Every now and then, there comes a movie which sweeps you off your feet, makes you cry and firmly asserts what the stuff great man are made of. One such movie is the recent Morten Tydlum directed and Benedict Cumberbatch acted movie ‘The Imitation Game’. The movie is loosely based on the biography of Alan Turing by Andrew Hodges’ titled ‘Alan Turing: The Enigma’. Set in the World War II, this movie takes us on an epic journey through one significant phase of Turing’s life as a code breaker in Bletchley Park, the British code breaking center during the WWII.
The movie portrays in glowing terms many of the characteristics that made Turing the man he is. For the non-initiated, Alan Turing is considered to be the father of modern computer science. His idea of what are now called Turing Machines have lead to massive progress in computing. Apart from being a first class mathematician, Turing was a master code breaker and it is his genius that helped the Allies win the war against the Nazis in WWII. The movie salutes this genius and his code breaking skills in a slightly dramatized fashion.
The viewer follows Turing’s journey of mishap, failure, and finally success of breaking the German Enigma code with his small team of workers in Hut 8 of Bletchley Park. In between we get glimpses of his childhood life, which tries to make the portrait of this great man slightly less complicated and a bit more clear. Cumberbatch plays the role of Turing to almost perfection. His style and delivery is impeccable and is well on his way to the Academy Awards standards. In what can be regarded as his best role till date, Cumberbatch brings forth many essential characteristics of the life and work of Turing to the screen. He is amply supported by an excellent case and crew. It is a slight surprise that this is director Morten Tydlum’s first English language venture. We are only left to wishing more from his side in the future. Another bonus is a power packed performance by Keira Knightley in the role of Joan Clarke, one time fiancee of Turing.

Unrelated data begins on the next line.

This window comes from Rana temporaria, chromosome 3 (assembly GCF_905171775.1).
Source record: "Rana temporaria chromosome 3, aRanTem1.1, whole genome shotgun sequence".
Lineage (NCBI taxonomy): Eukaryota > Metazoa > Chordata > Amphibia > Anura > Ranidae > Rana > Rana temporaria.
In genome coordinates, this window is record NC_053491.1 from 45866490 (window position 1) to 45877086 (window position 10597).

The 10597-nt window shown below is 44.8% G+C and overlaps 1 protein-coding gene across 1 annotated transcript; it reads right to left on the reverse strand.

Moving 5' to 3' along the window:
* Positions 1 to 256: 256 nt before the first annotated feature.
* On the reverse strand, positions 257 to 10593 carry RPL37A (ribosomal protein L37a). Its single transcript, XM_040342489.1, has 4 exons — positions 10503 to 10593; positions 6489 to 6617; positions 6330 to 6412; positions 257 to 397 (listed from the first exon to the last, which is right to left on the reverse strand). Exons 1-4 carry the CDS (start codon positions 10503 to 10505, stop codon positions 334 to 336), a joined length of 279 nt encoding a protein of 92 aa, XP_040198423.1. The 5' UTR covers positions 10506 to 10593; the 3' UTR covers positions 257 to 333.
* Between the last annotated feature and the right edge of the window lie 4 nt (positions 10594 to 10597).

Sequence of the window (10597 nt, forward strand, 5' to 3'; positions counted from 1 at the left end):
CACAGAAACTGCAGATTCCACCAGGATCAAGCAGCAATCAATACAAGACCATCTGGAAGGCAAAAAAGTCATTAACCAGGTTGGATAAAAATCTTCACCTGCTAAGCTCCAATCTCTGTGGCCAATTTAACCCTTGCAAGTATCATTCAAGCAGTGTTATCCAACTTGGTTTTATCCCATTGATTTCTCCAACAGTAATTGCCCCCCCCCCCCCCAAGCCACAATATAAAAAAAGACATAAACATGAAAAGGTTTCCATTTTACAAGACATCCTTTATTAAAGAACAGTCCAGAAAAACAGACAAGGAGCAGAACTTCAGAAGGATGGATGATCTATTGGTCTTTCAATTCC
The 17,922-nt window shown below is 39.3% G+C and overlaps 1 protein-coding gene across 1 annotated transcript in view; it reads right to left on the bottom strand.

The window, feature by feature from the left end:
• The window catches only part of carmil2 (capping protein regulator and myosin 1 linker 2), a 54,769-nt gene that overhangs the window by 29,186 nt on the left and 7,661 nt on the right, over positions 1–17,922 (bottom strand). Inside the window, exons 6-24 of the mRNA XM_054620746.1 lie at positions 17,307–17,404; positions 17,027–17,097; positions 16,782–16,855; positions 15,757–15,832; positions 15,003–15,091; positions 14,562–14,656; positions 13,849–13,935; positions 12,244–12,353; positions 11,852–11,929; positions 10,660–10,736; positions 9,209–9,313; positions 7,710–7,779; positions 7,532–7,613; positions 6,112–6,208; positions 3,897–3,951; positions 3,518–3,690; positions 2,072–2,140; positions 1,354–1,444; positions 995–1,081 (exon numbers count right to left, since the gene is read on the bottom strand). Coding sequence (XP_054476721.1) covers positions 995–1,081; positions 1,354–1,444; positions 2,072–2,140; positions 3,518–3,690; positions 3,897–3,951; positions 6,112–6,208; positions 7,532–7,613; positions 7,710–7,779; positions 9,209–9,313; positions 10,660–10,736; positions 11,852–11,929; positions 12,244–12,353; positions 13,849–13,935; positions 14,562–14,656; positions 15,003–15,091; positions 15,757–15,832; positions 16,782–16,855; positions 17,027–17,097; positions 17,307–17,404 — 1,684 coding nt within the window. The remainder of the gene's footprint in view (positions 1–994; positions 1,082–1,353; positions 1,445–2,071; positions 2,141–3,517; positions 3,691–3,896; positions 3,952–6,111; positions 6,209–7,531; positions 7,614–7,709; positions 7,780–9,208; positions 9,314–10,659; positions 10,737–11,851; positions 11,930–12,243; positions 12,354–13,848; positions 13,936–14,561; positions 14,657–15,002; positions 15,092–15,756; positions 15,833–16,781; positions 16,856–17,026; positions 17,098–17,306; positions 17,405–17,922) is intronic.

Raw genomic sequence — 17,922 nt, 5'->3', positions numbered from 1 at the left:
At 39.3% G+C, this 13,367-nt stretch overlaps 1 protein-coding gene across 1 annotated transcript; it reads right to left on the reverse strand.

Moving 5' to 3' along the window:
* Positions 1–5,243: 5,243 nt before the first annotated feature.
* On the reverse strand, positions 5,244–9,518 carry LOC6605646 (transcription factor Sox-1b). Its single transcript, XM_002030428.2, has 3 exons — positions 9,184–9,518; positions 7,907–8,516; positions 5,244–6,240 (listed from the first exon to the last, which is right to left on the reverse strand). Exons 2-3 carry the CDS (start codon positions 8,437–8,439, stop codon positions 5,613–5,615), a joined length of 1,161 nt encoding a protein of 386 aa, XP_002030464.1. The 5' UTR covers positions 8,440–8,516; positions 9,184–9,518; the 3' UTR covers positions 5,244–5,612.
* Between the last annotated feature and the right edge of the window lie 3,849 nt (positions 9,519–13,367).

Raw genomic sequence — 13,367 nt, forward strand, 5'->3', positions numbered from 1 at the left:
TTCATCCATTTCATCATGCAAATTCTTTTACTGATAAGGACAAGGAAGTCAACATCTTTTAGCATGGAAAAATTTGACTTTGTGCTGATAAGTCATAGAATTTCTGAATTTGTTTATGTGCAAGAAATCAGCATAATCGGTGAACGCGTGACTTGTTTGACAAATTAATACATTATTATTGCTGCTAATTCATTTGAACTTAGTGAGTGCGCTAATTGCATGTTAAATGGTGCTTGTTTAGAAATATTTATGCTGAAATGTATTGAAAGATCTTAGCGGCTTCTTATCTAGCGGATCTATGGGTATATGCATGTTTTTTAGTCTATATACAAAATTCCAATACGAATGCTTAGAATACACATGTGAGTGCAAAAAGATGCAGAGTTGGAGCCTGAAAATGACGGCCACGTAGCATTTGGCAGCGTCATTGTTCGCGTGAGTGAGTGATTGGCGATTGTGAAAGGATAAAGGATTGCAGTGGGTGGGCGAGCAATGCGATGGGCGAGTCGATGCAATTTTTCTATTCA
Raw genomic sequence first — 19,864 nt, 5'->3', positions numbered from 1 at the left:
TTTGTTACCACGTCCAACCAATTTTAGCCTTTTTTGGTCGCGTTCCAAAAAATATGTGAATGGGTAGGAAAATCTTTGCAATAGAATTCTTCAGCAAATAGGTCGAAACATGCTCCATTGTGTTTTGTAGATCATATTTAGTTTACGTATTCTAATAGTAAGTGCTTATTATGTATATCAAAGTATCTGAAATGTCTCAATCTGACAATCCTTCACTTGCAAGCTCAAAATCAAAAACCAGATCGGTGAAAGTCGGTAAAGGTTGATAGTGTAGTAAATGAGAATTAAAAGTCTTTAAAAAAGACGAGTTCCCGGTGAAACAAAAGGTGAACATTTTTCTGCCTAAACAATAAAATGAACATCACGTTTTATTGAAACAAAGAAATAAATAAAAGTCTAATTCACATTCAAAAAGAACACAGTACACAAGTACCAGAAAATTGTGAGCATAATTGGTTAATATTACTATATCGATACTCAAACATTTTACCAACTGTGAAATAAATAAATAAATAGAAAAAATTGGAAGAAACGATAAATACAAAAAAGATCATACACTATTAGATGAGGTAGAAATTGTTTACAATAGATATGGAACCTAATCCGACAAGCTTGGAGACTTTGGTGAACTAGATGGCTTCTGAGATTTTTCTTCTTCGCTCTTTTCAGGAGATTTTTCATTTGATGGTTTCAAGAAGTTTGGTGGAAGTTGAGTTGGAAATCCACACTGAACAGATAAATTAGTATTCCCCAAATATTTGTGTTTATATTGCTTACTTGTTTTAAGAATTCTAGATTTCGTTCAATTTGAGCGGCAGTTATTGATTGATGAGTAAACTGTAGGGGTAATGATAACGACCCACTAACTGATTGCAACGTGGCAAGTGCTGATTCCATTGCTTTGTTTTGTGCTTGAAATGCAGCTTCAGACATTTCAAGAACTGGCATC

The film after showing how Turing cracked the Enigma code, goes into the question of Turing’s homosexuality. The end of the movie is a poignant story of how one of the last centuries geniuses was brutally mistreated by the British government. The movie ends with showing a frail Turing after the effects of his court mandated chemicals rack a havoc in his life. This is followed by a few stills which tries to put some historical details into perspective. Incidentally, the name of the movie comes from a paper of Turing.
Although the movie is extremely well made and deserves all the plaudits it has earned so far, the fact remains that many historical inaccuracies remains in the movie. For example, Turing’s homosexuality was a bit downplayed throughout the movie, so was the fact that cracking the Enigma code was a far greater team effort than was made out in the movie. Some of the bloopers also are easy to catch, the most prominent being Knightley mis pronouncing Euler’s name. But nonetheless, the movie is a brilliant attempt at saluting one of the modern day giants of the scientific enterprise and is surely slated to become a classic in the days to come, joining the ranks of A Beautiful Mind and The Theory of Everything.
Name: The Imitation Game
Director: Morten Tydlum
Lead actors: Benedict Cumberbatch, Keira Knightley
Running time: 114 min